-----------------------------------------------------
      Hon. Secretary:
      Parisar
      www.parisar.org
      ------------------------------------------------------
      Founder Member:
      PTTF
      (Pune Traffic & Transportation Forum)
      www.pttf.net
      ------------------------------------------------------
      
      
      ------------------------------
      
      Message: 3
      Date: Thu, 21 Aug 2008 12:43:37 +0800
      From: Sudhir <sudhir@...>
      Subject: [sustran] Re: Right to Walk and Pollution in Hyd: Interesting
        read
      To: "Sujit Patwardhan" <sujitjp@...>
      Cc: NewMobilityCafe@yahoogroups.com,  Global 'South' Sustainable
        Transport <sustran-discuss@...>
      Message-ID:
        <ef31aa130808202143t1f2454efp9c9e805842fb5451@...>
      Content-Type: text/plain; charset=ISO-8859-1
      
      Dear all,
      
      
      
      Any argument which brings better pedestrian infrastructure is fine with
      me. :-) (capacity, congestion .. if it gets the results).
      
      
      
      1-2 decades back it was small isolated flyovers and now its elevated
      roads and in  future......
      
      
      
      (I would dream of best pedestrian and cycle infrastructure integrated with
      eco-friendly mass transport systems implemented in cities :-))...
      
      
      
      Cheers
      
      Sudhir
      
      
      
      
      On 21/08/2008, Sujit Patwardhan <sujitjp@...> wrote:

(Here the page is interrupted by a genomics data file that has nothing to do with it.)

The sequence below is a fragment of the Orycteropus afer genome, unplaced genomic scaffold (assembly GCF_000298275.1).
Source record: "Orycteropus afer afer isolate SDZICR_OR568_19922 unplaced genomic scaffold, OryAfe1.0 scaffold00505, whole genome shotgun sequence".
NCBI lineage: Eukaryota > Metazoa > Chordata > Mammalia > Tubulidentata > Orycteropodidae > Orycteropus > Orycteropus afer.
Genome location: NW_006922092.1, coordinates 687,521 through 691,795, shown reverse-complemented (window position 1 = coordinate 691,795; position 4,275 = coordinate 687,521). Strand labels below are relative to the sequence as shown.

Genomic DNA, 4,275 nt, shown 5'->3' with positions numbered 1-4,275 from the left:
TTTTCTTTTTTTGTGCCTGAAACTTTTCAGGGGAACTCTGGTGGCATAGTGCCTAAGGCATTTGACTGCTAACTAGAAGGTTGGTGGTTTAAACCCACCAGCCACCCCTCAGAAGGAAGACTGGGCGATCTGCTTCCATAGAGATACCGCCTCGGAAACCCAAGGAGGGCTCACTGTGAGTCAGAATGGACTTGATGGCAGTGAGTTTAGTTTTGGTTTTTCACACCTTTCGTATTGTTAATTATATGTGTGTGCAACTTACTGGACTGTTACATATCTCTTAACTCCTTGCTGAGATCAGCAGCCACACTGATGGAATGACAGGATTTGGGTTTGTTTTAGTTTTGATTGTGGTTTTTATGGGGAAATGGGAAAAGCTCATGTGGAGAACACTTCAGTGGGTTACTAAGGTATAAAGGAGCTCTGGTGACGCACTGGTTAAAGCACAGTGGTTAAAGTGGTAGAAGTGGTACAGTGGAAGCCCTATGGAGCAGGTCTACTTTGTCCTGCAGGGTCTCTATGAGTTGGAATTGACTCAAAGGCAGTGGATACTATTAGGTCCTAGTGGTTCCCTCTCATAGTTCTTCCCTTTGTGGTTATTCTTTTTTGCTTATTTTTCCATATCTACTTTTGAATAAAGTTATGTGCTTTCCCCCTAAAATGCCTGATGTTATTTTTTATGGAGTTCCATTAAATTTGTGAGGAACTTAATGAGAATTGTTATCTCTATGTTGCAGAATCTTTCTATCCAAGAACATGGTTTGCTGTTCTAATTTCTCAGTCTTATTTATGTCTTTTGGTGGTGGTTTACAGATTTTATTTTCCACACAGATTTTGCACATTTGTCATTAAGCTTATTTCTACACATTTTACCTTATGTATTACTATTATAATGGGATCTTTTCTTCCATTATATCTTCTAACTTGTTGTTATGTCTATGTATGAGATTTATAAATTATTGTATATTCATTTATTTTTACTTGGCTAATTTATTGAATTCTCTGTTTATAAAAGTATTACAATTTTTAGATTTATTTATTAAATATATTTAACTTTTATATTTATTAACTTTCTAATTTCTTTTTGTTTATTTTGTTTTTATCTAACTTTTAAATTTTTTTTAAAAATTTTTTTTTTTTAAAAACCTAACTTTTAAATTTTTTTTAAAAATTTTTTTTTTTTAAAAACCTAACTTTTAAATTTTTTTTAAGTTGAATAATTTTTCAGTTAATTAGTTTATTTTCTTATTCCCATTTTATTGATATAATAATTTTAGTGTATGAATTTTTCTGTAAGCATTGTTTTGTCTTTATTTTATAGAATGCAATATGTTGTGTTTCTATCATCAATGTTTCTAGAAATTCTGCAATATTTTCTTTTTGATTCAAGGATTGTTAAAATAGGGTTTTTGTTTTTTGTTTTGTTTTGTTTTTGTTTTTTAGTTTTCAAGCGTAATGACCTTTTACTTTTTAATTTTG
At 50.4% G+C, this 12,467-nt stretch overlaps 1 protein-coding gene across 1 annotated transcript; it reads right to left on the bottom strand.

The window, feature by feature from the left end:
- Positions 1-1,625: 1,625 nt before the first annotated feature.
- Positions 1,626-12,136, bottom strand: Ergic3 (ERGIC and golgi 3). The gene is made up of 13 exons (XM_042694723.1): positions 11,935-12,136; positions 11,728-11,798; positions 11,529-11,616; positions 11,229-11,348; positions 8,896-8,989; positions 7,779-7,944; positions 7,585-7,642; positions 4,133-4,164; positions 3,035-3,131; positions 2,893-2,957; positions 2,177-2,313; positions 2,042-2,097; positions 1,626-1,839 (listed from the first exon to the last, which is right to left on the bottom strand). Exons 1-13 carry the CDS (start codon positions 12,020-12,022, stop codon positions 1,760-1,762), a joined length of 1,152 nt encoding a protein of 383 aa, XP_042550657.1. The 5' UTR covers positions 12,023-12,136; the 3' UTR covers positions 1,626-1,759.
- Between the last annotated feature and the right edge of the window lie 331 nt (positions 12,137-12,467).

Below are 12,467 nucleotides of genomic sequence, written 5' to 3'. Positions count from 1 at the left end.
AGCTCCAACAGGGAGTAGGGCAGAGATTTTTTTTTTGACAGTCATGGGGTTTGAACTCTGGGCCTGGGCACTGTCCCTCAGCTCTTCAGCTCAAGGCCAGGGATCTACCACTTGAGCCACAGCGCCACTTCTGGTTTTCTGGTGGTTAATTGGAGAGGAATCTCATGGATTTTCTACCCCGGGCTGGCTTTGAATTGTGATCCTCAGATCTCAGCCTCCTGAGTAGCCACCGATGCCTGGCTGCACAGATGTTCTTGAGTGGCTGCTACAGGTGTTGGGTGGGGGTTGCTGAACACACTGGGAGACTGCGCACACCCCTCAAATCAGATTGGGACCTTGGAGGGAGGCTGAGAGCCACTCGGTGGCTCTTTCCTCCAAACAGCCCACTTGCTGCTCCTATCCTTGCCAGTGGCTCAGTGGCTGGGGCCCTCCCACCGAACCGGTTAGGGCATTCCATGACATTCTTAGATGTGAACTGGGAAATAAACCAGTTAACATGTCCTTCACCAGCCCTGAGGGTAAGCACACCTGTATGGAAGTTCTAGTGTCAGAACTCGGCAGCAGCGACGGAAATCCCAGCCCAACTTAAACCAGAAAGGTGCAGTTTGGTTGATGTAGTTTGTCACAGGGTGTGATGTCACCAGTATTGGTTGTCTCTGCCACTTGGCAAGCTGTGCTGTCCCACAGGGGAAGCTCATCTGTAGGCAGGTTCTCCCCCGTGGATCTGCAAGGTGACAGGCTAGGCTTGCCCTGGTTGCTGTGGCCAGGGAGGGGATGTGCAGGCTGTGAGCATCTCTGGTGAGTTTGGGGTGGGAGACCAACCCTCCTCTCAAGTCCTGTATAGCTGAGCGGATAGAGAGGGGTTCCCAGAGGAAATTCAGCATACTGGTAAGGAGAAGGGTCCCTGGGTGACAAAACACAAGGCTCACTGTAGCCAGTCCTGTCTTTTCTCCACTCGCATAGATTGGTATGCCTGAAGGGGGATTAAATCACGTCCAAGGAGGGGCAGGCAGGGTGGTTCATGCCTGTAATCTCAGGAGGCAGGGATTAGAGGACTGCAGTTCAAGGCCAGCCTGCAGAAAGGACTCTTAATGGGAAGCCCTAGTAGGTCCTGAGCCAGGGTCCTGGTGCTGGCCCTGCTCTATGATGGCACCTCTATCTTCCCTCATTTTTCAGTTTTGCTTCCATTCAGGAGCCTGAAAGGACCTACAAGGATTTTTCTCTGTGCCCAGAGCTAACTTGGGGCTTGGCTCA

*
      in response to Kanthi Kannan's mail*
      
      I don't see much difference between short term measures and the long term
      ones. Basically whether in the short term or long we need:-
      
      -- radically improved adequate, efficient and affordable Public Transport
      -- safe, attractive and adequately wide pedestrian footpaths (not the
      
      same
      
      as Skywalks)
      -- safe, comfortable (good surface) and citywide bicycle paths. These
      
      need
      
      not be exclusive or protected ones on all the streets, ie in congested
      areas
      sharing the street with motor vehicles should be possible provided
      
      traffic
      
      calming is introduced and rigidly enforced. City bike scheme like Velib
      
      in
      
      Paris after thorough planning
      -- appropriate TDM measures to discourage use of personal auto vehicle
      
      use
      
      at least during peak hours - the usual options are tighter parking
      control,
      higher parking charges, congestion charging, auto vehicle-free areas,
      pollution taxes etc
      
      One should avoid talking in terms of short term and long term strategies
      as
      this gives too wide an option to an administration that isn't really keen
      to
      do anything for sustainable transportation/new mobility but seems to be
      pre-programmed to build more and more facilities to reduce the problems
      for
      the auto vehicles. As a concrete example the Comprehensive Mobility Plan
      for
      Pune has a Trojan horse in form of a statement "flyovers may be built as
      an
      interim measure in view of many more people with higher incomes wanting
      
      to
      
      buy cars". In one of the meetings we asked the consultants if they were
      "interim" would they be demolished in a couple of years? The answer was
      
      of
      
      course a very uncomfortable smile (or a smirk)?? !!!!!